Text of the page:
ATHENS (Reuters) – Tens of thousands of demonstrators rallied in front of the Greek parliament on Thursday after violent clashes the previous day as a general strike continued against a deeply unpopular austerity law expected to be approved later in the evening.
Deputies are expected to pass the plan, required by the European Union and International Monetary Fund, after the bill passed a first vote on Wednesday, when protests degenerated into street battles between black-clad rioters and police.
But at least two ruling party MPs have said they might vote against one of the bill’s provisions, threatening to weaken the government’s narrow majority as it fights a debt crisis that is shaking global markets.
Around 20,000 people assembled in front of the parliament by late morning, many wearing surgical masks against the tear gas and pepper spray still hanging in the air from the previous day and carrying banners with slogans such as “Throw them out!”
The 48-hour general strike called by unions representing around half the Greek workforce is one of the largest protests since the start of the crisis two years ago and brought more than 100,000 people to the streets on Wednesday.
The unrest left central Athens covered in smoldering rubbish and lumps of masonry hacked off buildings in a repeat of clashes seen in anti-austerity protests in June.
Early on Thursday, Sofia Giannaka, a potential rebel deputy, indicated she would probably vote in favor of the provision, which suspends some collective pay accords, but she said she would not accept any more major cuts.
“There will be no next time,” she told Greek radio.
The government’s majority of 154 seats in the 300-member parliament is expected to see the bill through but any defections would be embarrassing as Athens struggles to convince international lenders to continue their support.
The mix of public sector pay and pension cuts, tax hikes and changes to sectoral wage agreements has roused deep hostility from many Greeks, who say it punishes the weak and will only drive the stricken economy further into the ground.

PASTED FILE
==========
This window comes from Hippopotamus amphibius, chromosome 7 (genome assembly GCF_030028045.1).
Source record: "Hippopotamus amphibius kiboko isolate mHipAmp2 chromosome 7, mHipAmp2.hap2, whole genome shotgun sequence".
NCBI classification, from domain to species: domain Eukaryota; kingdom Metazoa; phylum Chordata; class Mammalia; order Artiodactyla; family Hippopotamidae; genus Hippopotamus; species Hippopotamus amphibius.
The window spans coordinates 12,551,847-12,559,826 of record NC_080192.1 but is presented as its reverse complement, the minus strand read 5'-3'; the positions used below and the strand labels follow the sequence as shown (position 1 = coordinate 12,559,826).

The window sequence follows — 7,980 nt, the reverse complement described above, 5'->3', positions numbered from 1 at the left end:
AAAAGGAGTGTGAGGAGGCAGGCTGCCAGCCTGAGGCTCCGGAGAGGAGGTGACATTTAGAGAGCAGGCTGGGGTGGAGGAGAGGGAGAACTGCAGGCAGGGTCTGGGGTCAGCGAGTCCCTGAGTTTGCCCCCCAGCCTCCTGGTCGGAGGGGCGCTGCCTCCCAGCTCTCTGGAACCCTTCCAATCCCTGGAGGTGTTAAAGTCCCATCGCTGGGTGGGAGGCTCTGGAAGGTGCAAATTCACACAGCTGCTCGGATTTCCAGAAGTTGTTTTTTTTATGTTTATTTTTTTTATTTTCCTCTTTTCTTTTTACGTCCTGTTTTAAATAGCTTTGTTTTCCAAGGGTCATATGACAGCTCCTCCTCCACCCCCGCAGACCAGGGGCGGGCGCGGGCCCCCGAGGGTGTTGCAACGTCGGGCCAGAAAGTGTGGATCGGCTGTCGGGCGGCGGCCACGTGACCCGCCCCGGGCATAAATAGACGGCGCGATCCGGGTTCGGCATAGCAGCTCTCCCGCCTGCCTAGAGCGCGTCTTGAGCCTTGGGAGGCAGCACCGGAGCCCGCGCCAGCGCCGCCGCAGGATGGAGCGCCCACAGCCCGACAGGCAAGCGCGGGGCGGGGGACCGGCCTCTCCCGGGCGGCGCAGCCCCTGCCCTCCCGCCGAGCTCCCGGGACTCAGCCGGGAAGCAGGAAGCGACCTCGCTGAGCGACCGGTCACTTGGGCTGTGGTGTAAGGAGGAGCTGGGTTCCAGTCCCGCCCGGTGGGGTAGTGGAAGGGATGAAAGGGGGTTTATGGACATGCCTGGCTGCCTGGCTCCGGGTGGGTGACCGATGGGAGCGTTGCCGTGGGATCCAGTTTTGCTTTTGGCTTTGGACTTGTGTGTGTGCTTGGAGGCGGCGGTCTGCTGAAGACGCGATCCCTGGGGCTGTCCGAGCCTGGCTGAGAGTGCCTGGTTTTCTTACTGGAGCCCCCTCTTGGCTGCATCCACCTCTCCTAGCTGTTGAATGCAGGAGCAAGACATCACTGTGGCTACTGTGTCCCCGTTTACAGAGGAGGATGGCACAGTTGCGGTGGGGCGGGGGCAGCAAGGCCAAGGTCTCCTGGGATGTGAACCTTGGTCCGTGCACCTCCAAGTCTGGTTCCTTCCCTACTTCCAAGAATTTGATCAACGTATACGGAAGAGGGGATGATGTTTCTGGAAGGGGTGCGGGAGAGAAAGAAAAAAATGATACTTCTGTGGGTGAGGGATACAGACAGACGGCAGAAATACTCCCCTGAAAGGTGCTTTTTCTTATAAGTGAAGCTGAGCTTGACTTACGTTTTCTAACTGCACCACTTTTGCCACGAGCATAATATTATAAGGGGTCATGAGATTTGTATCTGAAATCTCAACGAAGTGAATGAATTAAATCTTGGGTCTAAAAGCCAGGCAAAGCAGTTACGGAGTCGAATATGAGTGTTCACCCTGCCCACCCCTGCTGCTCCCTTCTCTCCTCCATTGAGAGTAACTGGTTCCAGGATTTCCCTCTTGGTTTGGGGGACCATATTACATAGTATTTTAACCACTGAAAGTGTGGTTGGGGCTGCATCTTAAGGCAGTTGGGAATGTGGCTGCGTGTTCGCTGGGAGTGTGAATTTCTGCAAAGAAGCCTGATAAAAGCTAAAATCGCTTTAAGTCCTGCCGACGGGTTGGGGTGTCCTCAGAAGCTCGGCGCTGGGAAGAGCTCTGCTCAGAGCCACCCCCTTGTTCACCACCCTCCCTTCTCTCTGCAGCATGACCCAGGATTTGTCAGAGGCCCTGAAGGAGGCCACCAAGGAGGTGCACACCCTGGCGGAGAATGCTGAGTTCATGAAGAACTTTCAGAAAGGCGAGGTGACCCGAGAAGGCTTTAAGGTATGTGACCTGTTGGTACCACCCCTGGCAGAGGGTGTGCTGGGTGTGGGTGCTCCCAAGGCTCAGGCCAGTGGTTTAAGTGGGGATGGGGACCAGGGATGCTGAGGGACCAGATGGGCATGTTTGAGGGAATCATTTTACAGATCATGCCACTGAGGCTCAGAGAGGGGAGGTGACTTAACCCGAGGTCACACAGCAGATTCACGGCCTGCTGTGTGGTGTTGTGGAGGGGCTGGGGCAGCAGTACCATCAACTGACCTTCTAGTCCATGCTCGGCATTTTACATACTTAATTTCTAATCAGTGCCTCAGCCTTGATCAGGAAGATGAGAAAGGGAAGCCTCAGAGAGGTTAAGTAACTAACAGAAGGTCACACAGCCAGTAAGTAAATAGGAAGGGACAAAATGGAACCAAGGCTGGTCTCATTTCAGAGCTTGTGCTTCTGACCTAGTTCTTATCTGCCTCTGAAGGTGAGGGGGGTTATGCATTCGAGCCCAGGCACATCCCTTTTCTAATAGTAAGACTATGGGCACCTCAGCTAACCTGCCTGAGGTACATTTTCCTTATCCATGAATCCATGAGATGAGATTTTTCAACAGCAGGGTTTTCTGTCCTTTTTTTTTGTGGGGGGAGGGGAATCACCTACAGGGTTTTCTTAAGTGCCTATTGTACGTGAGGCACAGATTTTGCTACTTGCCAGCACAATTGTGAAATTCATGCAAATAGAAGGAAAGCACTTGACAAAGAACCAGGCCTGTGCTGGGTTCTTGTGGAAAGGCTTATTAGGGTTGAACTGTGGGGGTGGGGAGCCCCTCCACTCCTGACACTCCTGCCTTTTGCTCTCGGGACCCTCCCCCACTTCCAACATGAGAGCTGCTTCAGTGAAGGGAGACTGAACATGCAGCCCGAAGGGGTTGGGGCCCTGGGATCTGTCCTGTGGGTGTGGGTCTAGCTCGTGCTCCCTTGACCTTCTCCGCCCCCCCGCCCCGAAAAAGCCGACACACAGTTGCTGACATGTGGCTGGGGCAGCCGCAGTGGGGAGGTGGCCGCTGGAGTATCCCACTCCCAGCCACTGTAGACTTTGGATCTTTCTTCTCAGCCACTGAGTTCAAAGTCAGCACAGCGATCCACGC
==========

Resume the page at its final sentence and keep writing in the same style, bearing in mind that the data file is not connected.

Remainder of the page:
The cabinet was due to meet around noon with Prime Minister George Papandreou rallying support before a EU summit on Sunday where leaders are hoping for a new plan to stave off bankruptcy for Greece and stop the crisis spreading to the whole bloc.
On the streets in Athens, however, the mood remained angry both against the government and the EU-IMF “Troika,” which is expected to approve a new tranche of aid but which has pressed for tougher action from the government.
A spokesman for GSEE, the main private sector union, said strike levels had fallen somewhat on Thursday, as many cash-strapped workers, who lose pay for stoppages, returned to work.
“We expect a lot of people in the rally, to tell the Troika and the government that these policies are devastating both Greece and Europe,” said spokesman Stathis Anestis. “They have to finally deal with the problems of people, not the banks.”
Analysts expect the protests to continue and there has been widespread speculation the government will fall early, forcing a snap election before the scheduled date in 2013 but Papandreou has repeatedly ruled out stepping down early.
“People sent a message on Wednesday that they have reached their limits and can’t take any more austerity,” said Theodore Couloumbis of the ELIAMEP think-tank.
“But these kind of protests cannot topple the government,” he said. “I don’t see this happening now.”
The mood appeared calmer early on Thursday, with many shops reopening, but demonstrators said they were determined to continue the protest movement.
“These measures are so tough that we won’t be scared by a little bit of tear gas,” said Yiorgos Lenas, a 29-year-old civil engineer, his eyes streaming from the residual sting in the air. “People can’t take it anymore.”
Stuck in its third year of recession and immobilized by a public debt amounting to 162 percent of gross domestic product, Greece is trapped between international lenders demanding tougher action and growing public anger over the cuts.
The bill foresees an average wage cut of about 20 percent for public sector workers, bringing total income losses since the crisis started two years ago to about 40 percent, and reduces the tax-free income threshold.
Wednesday’s violence, which appeared to be the work of a hardcore group of mainly younger protesters overshadowed the first day of the strike that shut down much of the country.
Ministries, schools and other public buildings will be shut, transport services will be severely restricted and hospitals will be running on skeleton staffing.
There were smaller protest rallies in other cities across the country but the government vowed to push through the measures, which are needed to obtain the aid it needs to keep paying the country’s bills.
“Today, we must arm the prime minister for negotiations that will decide if Greece can pay for wages and pensions, fuel and pharmaceuticals, whether it can continue as an EU member,” Education Minister Anna Diamantopoulou told parliament.
(Writing by Ingrid Melander and James Mackenzie; Editing by Sophie Hares)
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